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How fuddy-duddy M&S is trumping fast fashion

“It is quite nice to be making some money again,” says Marks and Spencer chair Archie Norman.

Spare a moment then for Boohoo and Asos. Because a reversal of fortunes in retailing is running both ways.

At M&S, after a dismal five years profits are going in the right direction, up as much as 10 times on last year if the retailer’s upgraded forecasts hold true. At Asos and Bohoo they are not. Asos had a bumper year of pandemic trading, but has said it expects profits to fall by at least a quarter in its new financial year. At Boohoo margins are shrinking and capital expenditure rising. Missguided is said to be seeking additional funding after a difficult few years.

Share price performance for the year to date shows fuddy-duddy trumping fast fashion. M&S is up almost 70 per cent since the dawn of 2021. Asos and Boohoo have shed more than 40 per cent each. M&S has overtaken both online retailers in terms of market capitalisation once again.

Does that reflect a structural shift away from online fast fashion in favour of a legacy laggard?

Unlikely. On Wednesday Asos set out details of its plan to increase sales to £7bn over the next three to four years. Last month it reported its highest annual profits to date, of £177m. Boohoo’s sales should top £2bn this year and they have been growing at a rate of 20 per cent plus.

In clothing and home, M&S had pre-pandemic sales of £3.2bn and shrinking. Fast forward 18 months and they are still shrinking, half-year figures showed on Wednesday. A decent part of M&S’s performance is due to food. That faltered before, but M&S has done a good job of fixing it and it is showing solid growth.

What the divergence does show is the diminishing advantage of the noughties-era online retailers, and the strides legacy operators such as M&S have made in catching up.

In some senses, M&S and high street rival Next are not pursuing such different strategies to Asos and Boohoo.

All want to be multi-brand platforms of some sort. All have bought stakes in other brands. M&S has Jaeger. Next, Victoria’s Secret. Asos, Topshop. Boohoo a whole menagerie of high street failures. For both Next and Asos, fulfilling partners’ orders is a key component of potential growth. The “test and repeat” strategies of fast fashion are now the norm. Winnowing product lines, improving availability and personnel seem to be paying off at M&S.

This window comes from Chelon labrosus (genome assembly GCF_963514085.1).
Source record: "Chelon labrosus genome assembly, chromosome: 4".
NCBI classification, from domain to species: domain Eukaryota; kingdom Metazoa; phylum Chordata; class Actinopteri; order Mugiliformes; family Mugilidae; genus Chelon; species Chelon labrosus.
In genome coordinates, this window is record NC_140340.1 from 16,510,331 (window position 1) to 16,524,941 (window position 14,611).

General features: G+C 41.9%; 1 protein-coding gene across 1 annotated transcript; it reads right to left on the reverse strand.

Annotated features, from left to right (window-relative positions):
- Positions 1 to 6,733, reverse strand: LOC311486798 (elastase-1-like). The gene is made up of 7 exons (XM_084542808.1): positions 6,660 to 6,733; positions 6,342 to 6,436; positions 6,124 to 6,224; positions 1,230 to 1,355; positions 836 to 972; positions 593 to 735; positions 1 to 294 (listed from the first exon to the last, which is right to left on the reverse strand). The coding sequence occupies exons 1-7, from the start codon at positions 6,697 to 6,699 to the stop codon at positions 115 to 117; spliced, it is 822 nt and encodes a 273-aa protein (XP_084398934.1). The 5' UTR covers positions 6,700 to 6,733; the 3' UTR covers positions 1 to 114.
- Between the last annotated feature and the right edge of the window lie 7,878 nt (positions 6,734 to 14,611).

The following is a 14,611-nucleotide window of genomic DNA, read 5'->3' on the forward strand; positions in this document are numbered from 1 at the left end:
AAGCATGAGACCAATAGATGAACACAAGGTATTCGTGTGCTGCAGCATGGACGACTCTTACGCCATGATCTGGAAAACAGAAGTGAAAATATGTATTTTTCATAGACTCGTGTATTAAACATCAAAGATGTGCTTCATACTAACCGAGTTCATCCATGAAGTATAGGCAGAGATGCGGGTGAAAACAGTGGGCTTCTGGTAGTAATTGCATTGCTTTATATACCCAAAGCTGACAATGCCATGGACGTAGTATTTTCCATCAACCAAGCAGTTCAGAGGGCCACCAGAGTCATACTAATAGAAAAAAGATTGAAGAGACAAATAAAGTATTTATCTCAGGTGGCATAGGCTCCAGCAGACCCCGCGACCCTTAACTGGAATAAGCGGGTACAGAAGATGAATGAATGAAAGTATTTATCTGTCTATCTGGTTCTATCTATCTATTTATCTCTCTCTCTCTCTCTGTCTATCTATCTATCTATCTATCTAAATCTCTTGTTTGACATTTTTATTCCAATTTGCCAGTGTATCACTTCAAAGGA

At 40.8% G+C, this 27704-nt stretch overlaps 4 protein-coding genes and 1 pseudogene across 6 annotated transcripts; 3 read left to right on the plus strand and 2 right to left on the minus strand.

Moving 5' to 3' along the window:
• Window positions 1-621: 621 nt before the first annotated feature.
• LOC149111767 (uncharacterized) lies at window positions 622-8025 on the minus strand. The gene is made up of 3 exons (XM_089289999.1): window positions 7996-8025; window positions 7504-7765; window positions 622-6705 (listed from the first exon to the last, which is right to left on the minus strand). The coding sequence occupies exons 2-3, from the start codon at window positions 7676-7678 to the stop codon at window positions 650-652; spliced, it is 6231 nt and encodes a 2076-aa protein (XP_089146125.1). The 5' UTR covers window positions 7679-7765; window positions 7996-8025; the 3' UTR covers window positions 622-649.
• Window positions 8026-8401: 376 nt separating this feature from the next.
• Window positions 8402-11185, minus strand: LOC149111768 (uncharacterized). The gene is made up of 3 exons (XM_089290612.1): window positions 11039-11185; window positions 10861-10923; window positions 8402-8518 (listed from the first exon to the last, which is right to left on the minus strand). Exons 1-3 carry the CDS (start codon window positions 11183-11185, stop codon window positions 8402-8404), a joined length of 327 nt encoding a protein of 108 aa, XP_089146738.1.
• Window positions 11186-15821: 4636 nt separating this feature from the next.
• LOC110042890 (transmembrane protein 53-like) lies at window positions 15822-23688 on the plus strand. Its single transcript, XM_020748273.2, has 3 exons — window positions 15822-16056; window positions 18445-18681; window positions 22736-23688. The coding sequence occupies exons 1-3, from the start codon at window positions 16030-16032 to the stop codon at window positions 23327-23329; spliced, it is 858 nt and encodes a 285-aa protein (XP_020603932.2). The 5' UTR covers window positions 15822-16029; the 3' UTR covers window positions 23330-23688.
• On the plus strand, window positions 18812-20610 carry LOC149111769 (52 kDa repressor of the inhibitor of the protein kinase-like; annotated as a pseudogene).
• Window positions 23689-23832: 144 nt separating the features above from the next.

But both M&S and Next are resolute that physical stores have a place in the future too. M&S’s target is for 40 per cent of UK non-food sales to be online in three years’ time. That leaves a lot of room for real estate.

M&S could yet find itself with too many stores and a bill for closures that exceeds the £943m it already estimates. Almost everything has gone M&S’s way since it first upgraded profit forecasts in August. That may not continue.

But having survived the past few years of turmoil, the pressure seems to be easing on the high street just as it increases online. M&S has benefited from Debenhams’ and Arcadia’s departures. Next’s rent bill has fallen considerably. Meanwhile, Asos and Boohoo face potentially fiercer competition just as they need to increase investment to support expansion.

Boohoo is 15 years old, Asos 21. They risk becoming the ageing laggards compared with Shein, a Chinese ecommerce company that barely existed eight or nine years ago. Shein could be the biggest clothing retailer in the world as early as next year, analysts at Morgan Stanley reckon. Its prices for Gen Z-focused fashion are cheaper than everywhere apart from Primark and lead times for its fastest products as little as a week. That may be a bigger threat to Boohoo than Asos (which has an older customer base) but makes expansion for either more challenging.

M&S investors are used to false dawns. At least they can take comfort that the company is not the only retailer navigating challenges, though. And as Norman says, those profits really are “quite nice”.


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